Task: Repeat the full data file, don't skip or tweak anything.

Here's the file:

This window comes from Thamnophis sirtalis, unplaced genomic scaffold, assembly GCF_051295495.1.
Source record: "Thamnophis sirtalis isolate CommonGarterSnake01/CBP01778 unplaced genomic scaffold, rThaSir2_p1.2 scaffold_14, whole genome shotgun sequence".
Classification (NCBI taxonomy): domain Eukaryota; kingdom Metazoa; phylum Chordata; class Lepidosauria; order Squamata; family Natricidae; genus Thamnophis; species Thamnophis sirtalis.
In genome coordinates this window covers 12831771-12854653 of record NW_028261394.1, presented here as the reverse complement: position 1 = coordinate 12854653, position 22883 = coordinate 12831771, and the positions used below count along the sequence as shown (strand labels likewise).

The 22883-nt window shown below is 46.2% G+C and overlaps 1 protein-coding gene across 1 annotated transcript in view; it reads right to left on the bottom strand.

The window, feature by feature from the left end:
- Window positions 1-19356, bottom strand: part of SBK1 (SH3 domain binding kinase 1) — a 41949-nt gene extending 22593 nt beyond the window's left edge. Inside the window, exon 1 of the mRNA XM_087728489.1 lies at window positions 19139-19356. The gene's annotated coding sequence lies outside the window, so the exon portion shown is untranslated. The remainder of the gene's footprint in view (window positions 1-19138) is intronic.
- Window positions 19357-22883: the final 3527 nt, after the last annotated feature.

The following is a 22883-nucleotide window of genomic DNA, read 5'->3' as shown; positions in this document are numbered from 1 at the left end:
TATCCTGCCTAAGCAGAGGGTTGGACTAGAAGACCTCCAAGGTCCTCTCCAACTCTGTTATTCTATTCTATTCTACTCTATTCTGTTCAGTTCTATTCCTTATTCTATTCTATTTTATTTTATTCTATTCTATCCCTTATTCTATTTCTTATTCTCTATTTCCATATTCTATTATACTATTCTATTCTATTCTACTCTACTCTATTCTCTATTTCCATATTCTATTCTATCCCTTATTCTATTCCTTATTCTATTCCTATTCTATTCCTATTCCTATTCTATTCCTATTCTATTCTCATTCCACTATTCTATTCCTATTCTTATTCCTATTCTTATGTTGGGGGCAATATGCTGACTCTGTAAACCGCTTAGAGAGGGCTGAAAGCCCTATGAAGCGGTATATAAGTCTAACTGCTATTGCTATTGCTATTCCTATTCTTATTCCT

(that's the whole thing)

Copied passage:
This window comes from Thamnophis sirtalis, unplaced genomic scaffold, assembly GCF_051295495.1.
Source record: "Thamnophis sirtalis isolate CommonGarterSnake01/CBP01778 unplaced genomic scaffold, rThaSir2_p1.2 scaffold_14, whole genome shotgun sequence".
Classification (NCBI taxonomy): domain Eukaryota; kingdom Metazoa; phylum Chordata; class Lepidosauria; order Squamata; family Natricidae; genus Thamnophis; species Thamnophis sirtalis.
In genome coordinates this window covers 12831771-12854653 of record NW_028261394.1, presented here as the reverse complement: position 1 = coordinate 12854653, position 22883 = coordinate 12831771, and the positions used below count along the sequence as shown (strand labels likewise).

The 22883-nt window shown below is 46.2% G+C and overlaps 1 protein-coding gene across 1 annotated transcript in view; it reads right to left on the bottom strand.

The window, feature by feature from the left end:
- Window positions 1-19356, bottom strand: part of SBK1 (SH3 domain binding kinase 1) — a 41949-nt gene extending 22593 nt beyond the window's left edge. Inside the window, exon 1 of the mRNA XM_087728489.1 lies at window positions 19139-19356. The gene's annotated coding sequence lies outside the window, so the exon portion shown is untranslated. The remainder of the gene's footprint in view (window positions 1-19138) is intronic.
- Window positions 19357-22883: the final 3527 nt, after the last annotated feature.

The following is a 22883-nucleotide window of genomic DNA, read 5'->3' as shown; positions in this document are numbered from 1 at the left end:
TATCCTGCCTAAGCAGAGGGTTGGACTAGAAGACCTCCAAGGTCCTCTCCAACTCTGTTATTCTATTCTATTCTACTCTATTCTGTTCAGTTCTATTCCTTATTCTATTCTATTTTATTTTATTCTATTCTATCCCTTATTCTATTTCTTATTCTCTATTTCCATATTCTATTATACTATTCTATTCTATTCTACTCTACTCTATTCTCTATTTCCATATTCTATTCTATCCCTTATTCTATTCCTTATTCTATTCCTATTCTATTCCTATTCCTATTCTATTCCTATTCTATTCTCATTCCACTATTCTATTCCTATTCTTATTCCTATTCTTATGTTGGGGGCAATATGCTGACTCTGTAAACCGCTTAGAGAGGGCTGAAAGCCCTATGAAGCGGTATATAAGTCTAACTGCTATTGCTATTGCTATTCCTATTCTTATTCCT